Gloucester’s stairway to Heaven

The top of Gloucester cathedral was surprisingly spacious. The roof was padded with steel sheets and surrounded by pointy towers. We could freely walk around, guarded by metal barriers on one side and rocky fences on the other – the centre of the roof was inaccessible. I looked down at the town stretching below. There was no end to it on any side of the square roof.

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The inside of the cathedral was surprisingly spacious and incredibly soft. You can easily get lost in small and narrow spaces behind the main altar. You can rest on a bench in the middle of the building, in the lovely garden, with lavishly green grass and the blue sky above you. Close your eyes when sitting on the bench, and listen to the silence, ruined only by the wind playing with the fountain.

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Some of the corridors will simply take your breath away – the ceilings are like delicate lace, closing above your head, creating magical chambers you might remember from the Harry Potter movies. The walls, richly decorated, stream gently towards the floor; which in comparison with the ceiling seem to be completely out of place. Millions of feet ventured here, leaving visible marks. On a sunny day you will catch beams of sunlight playing lovingly with stained glass, creating melted colours that littered the floor.

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If you look at the walls carefully you will see that every curl and every bend are part of a story.  The creation of a human hand, challenging the rock to surround to its not necessary gentle touch, is written down with care and attention. Standing in the middle of the main aisle and looking at its unexpectedly scanty white ceiling I understood harmony and love the artist had created here.

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The heart of the cathedral is hidden away from the visitors. In order to see and hear it, you must bravely start climbing 269 steps and squeeze through narrow corridors.  “Great Peter” will play for you loudly and clearly, with its medieval metal heart, sitting comfortable in a bell chamber; causing your heart skip a beat and making you jump. The guide, who will take you right into the middle of the cathedral’s guts, will try to prepare you for this spectacle of sounds, but believe me – to no avail. I jumped ridiculously when “Great Peter” let me hear his heart beating.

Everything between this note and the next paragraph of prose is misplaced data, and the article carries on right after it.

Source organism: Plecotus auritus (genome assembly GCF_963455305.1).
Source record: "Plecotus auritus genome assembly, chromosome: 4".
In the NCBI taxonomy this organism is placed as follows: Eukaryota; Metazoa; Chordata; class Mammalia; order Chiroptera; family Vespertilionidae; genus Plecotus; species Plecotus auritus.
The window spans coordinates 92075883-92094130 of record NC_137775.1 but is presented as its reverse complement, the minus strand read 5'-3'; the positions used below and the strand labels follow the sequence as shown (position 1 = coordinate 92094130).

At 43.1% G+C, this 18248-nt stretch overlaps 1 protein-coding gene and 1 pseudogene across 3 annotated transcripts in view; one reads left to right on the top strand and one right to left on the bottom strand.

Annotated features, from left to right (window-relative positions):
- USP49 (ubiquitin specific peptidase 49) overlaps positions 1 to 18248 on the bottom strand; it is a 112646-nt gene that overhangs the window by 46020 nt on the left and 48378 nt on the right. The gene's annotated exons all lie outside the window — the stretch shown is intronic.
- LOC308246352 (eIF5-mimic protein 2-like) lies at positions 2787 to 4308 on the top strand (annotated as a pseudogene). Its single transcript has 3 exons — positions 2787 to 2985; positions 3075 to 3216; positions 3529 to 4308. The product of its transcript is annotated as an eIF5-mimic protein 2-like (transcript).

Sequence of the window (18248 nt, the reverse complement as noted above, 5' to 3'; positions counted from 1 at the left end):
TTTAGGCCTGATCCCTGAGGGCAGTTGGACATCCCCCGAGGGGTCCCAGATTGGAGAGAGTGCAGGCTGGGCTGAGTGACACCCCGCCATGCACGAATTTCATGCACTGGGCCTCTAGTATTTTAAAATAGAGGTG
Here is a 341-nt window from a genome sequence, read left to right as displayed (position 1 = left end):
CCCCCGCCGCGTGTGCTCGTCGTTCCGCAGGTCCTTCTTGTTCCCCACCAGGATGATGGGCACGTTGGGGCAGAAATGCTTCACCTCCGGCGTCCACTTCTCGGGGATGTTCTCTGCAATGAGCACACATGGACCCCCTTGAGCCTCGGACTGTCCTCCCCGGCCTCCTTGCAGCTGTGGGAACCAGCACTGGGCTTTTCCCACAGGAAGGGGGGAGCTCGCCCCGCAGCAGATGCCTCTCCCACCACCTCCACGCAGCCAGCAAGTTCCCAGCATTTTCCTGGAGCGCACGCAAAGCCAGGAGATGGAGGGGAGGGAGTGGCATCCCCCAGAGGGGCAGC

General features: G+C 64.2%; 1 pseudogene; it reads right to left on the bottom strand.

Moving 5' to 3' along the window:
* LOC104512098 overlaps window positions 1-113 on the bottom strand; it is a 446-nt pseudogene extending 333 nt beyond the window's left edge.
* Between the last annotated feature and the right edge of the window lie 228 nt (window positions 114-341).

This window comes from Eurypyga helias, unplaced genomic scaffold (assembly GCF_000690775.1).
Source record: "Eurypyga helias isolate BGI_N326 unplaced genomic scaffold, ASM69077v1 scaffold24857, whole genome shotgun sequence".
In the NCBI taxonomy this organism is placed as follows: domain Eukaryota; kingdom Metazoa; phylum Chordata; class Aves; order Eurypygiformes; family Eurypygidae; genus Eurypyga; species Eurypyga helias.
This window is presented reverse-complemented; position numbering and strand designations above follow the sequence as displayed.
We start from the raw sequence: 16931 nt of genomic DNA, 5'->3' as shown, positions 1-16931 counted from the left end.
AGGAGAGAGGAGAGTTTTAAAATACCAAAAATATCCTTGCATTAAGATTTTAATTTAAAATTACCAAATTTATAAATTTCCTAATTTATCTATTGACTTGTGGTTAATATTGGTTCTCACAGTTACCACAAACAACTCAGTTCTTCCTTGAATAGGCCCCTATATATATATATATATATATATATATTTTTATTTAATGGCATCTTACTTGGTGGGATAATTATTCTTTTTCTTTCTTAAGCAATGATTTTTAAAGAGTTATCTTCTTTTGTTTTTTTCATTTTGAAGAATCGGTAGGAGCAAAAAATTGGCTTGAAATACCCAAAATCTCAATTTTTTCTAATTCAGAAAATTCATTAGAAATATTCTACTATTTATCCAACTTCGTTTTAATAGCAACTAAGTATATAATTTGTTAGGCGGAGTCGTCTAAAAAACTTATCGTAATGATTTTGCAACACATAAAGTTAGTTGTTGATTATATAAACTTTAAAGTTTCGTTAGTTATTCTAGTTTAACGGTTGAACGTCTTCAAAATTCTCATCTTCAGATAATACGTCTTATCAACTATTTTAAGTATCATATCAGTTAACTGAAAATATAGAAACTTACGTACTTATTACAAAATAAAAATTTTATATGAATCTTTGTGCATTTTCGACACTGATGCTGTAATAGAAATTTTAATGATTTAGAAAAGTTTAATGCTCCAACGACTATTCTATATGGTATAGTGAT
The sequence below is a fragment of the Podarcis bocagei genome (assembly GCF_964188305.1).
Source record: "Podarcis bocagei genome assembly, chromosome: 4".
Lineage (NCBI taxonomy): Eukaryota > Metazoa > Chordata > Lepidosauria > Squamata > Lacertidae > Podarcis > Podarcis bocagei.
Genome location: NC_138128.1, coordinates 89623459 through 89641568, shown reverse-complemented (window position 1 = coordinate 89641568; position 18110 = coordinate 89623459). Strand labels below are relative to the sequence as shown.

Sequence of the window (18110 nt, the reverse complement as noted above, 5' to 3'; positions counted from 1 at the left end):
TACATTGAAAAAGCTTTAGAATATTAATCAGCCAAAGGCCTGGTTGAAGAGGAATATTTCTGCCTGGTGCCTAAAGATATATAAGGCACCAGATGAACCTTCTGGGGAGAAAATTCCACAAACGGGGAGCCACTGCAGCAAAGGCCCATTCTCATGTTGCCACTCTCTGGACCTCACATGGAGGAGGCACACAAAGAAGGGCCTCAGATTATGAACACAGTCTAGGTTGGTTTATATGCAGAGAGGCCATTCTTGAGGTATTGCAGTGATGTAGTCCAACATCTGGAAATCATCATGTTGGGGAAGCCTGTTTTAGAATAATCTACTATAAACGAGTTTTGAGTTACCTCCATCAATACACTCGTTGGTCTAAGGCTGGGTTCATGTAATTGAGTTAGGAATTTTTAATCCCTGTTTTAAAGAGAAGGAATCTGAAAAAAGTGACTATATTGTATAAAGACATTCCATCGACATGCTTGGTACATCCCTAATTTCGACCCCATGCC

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 You will next visit the ringing chamber, which is packed with the names of the previous “bell operators”, neatly inserted into metal plaques hanging on the walls. The spider web descending from the ceiling, is made of red wine coloured ropes , that make your head spin. There is a secret order in which each of them needs to be pulled. The skill of operating the bell was studied carefully and ponderously. The responsibility was too huge, as the whole town was listening to your work.

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The medieval spiral stairs will take you to the top. Be careful with your head as it is so easy to bang it on the solid entrance. There was no restriction with making the cathedral wide and spacious for the public; but every “behind the scene” access is minimalistic and not decorative at all.

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As you glance over the city, stretching widely in front of you, like a shameless lover, not caring what you think about her. Touch cold, swept by the wind and rain, rocky fences. Feel the sun and the wind on your face. Forgot about everything for a second, surrounded by the crystal air and immeasurable space. Then come back navigating spiral stairways to the enormous main aisle to sit in the silence, glancing at the altar, seeking divine experience shared by millions before you.

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Practicalities:

The Cathedral is located in the historic heart of Gloucester, within easy reach of the main railway and bus stations, about 10 or 15 minutes walk. There are signs which will direct you to the cathedral.

Please, visit the cathedral website for the latest news, opening hours and guided tours.  

Gloucester Cathedral

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